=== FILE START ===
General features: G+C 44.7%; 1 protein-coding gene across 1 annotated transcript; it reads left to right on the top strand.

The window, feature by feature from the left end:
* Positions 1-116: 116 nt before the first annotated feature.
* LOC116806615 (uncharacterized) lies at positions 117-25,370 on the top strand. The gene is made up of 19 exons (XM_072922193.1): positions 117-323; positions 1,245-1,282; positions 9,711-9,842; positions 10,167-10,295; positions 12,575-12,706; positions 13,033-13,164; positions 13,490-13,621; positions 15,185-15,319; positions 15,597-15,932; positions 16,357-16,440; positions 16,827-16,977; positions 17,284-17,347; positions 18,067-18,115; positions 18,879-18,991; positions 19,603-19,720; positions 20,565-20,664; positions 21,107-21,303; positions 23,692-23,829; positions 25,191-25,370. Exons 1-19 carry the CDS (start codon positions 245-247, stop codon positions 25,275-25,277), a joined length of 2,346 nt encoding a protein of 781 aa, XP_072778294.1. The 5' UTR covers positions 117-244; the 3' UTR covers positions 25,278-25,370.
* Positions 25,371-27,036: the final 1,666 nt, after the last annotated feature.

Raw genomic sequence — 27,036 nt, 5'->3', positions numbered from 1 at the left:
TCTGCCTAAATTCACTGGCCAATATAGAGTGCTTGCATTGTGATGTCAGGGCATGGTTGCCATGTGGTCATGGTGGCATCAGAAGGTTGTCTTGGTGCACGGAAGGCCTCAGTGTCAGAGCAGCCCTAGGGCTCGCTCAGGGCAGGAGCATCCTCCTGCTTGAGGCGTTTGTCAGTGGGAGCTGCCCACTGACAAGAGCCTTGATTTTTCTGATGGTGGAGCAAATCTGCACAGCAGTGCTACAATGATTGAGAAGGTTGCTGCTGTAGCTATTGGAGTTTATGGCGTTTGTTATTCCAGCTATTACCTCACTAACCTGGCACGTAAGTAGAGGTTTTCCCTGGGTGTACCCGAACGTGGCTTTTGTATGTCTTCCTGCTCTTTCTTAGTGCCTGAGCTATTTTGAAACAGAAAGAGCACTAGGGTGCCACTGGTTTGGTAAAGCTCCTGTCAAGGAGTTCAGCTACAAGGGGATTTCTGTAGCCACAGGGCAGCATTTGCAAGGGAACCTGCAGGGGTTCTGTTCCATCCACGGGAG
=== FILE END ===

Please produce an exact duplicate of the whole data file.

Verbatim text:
General features: G+C 44.7%; 1 protein-coding gene across 1 annotated transcript; it reads left to right on the top strand.

The window, feature by feature from the left end:
* Positions 1-116: 116 nt before the first annotated feature.
* LOC116806615 (uncharacterized) lies at positions 117-25,370 on the top strand. The gene is made up of 19 exons (XM_072922193.1): positions 117-323; positions 1,245-1,282; positions 9,711-9,842; positions 10,167-10,295; positions 12,575-12,706; positions 13,033-13,164; positions 13,490-13,621; positions 15,185-15,319; positions 15,597-15,932; positions 16,357-16,440; positions 16,827-16,977; positions 17,284-17,347; positions 18,067-18,115; positions 18,879-18,991; positions 19,603-19,720; positions 20,565-20,664; positions 21,107-21,303; positions 23,692-23,829; positions 25,191-25,370. Exons 1-19 carry the CDS (start codon positions 245-247, stop codon positions 25,275-25,277), a joined length of 2,346 nt encoding a protein of 781 aa, XP_072778294.1. The 5' UTR covers positions 117-244; the 3' UTR covers positions 25,278-25,370.
* Positions 25,371-27,036: the final 1,666 nt, after the last annotated feature.

Raw genomic sequence — 27,036 nt, 5'->3', positions numbered from 1 at the left:
TCTGCCTAAATTCACTGGCCAATATAGAGTGCTTGCATTGTGATGTCAGGGCATGGTTGCCATGTGGTCATGGTGGCATCAGAAGGTTGTCTTGGTGCACGGAAGGCCTCAGTGTCAGAGCAGCCCTAGGGCTCGCTCAGGGCAGGAGCATCCTCCTGCTTGAGGCGTTTGTCAGTGGGAGCTGCCCACTGACAAGAGCCTTGATTTTTCTGATGGTGGAGCAAATCTGCACAGCAGTGCTACAATGATTGAGAAGGTTGCTGCTGTAGCTATTGGAGTTTATGGCGTTTGTTATTCCAGCTATTACCTCACTAACCTGGCACGTAAGTAGAGGTTTTCCCTGGGTGTACCCGAACGTGGCTTTTGTATGTCTTCCTGCTCTTTCTTAGTGCCTGAGCTATTTTGAAACAGAAAGAGCACTAGGGTGCCACTGGTTTGGTAAAGCTCCTGTCAAGGAGTTCAGCTACAAGGGGATTTCTGTAGCCACAGGGCAGCATTTGCAAGGGAACCTGCAGGGGTTCTGTTCCATCCACGGGAG